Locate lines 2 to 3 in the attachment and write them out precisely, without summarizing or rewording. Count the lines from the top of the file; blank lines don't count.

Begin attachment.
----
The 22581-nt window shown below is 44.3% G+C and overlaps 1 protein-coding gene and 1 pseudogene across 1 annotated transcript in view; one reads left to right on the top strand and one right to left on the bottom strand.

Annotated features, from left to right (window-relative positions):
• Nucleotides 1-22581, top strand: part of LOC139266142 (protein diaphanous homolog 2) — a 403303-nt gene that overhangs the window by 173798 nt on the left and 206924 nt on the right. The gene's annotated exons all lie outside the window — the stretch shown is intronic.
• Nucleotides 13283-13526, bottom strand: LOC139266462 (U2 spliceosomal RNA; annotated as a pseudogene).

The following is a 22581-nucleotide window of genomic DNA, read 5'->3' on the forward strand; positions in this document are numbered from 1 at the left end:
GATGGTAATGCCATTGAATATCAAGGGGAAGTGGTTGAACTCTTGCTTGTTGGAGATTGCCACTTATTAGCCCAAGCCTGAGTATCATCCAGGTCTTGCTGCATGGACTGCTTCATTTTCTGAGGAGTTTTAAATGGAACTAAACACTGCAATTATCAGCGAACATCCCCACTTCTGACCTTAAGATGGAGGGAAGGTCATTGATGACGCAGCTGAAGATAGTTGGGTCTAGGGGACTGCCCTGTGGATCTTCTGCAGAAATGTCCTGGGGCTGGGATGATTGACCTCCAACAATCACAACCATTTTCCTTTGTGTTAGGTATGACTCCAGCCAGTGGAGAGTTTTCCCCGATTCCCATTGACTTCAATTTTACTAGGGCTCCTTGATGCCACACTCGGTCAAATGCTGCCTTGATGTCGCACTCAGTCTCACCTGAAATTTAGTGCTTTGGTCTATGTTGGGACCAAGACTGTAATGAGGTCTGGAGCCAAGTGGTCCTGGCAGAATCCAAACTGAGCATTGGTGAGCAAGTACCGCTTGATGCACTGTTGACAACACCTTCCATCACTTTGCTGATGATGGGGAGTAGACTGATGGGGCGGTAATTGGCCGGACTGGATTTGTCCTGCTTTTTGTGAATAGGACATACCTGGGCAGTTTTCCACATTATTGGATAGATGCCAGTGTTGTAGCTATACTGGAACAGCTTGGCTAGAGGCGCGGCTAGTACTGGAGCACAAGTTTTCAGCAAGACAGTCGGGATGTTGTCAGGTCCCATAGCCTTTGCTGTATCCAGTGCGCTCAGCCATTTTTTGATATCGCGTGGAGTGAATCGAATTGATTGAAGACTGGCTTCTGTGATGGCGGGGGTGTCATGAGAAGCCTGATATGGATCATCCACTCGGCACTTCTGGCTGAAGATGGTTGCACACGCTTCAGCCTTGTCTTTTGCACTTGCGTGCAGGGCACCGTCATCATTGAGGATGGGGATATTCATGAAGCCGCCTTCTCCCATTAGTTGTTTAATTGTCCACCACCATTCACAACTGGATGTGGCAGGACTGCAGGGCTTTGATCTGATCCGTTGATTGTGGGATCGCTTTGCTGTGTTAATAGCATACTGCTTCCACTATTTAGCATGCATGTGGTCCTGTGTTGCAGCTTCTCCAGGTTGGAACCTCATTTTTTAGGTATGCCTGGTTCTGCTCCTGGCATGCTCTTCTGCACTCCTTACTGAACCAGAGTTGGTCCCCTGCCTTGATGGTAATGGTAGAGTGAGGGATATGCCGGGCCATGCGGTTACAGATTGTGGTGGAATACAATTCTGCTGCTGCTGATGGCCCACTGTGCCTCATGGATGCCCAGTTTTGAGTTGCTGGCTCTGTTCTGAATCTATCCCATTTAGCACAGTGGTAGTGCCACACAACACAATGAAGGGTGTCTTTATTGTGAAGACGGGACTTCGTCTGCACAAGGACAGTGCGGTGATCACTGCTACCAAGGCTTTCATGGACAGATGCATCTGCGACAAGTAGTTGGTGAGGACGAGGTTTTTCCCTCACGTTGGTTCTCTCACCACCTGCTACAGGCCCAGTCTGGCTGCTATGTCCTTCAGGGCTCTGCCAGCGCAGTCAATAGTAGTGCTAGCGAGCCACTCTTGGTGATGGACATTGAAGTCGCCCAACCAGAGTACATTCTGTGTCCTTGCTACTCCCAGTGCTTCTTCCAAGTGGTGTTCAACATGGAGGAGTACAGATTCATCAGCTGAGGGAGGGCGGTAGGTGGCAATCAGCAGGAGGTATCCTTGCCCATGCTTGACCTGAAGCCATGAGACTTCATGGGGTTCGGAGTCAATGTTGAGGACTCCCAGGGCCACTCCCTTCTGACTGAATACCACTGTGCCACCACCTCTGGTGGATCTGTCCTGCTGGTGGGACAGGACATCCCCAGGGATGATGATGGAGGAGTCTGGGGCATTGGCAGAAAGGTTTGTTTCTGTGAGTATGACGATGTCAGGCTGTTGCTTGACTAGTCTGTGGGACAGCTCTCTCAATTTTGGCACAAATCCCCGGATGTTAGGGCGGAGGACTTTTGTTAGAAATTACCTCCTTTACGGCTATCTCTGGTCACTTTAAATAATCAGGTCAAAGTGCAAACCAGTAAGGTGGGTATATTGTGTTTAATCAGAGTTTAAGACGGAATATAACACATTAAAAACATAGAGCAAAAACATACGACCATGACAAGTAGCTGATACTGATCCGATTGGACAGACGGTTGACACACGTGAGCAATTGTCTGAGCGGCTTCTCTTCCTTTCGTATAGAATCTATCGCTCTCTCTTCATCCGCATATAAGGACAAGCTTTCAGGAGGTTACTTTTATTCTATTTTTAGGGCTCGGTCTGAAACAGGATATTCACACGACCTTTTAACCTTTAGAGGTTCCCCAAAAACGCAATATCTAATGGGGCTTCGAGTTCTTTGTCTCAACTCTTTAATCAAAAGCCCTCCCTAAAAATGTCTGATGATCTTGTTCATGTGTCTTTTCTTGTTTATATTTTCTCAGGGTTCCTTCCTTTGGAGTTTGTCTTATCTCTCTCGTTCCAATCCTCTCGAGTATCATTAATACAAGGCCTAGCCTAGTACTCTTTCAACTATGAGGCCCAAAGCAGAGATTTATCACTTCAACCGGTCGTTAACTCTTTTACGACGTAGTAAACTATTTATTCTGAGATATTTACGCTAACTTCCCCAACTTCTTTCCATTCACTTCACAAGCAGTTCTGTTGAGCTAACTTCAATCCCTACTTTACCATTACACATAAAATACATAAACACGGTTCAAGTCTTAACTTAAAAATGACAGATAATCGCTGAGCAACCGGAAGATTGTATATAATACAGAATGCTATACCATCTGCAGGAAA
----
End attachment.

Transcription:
Annotated features, from left to right (window-relative positions):
• Nucleotides 1-22581, top strand: part of LOC139266142 (protein diaphanous homolog 2) — a 403303-nt gene that overhangs the window by 173798 nt on the left and 206924 nt on the right. The gene's annotated exons all lie outside the window — the stretch shown is intronic.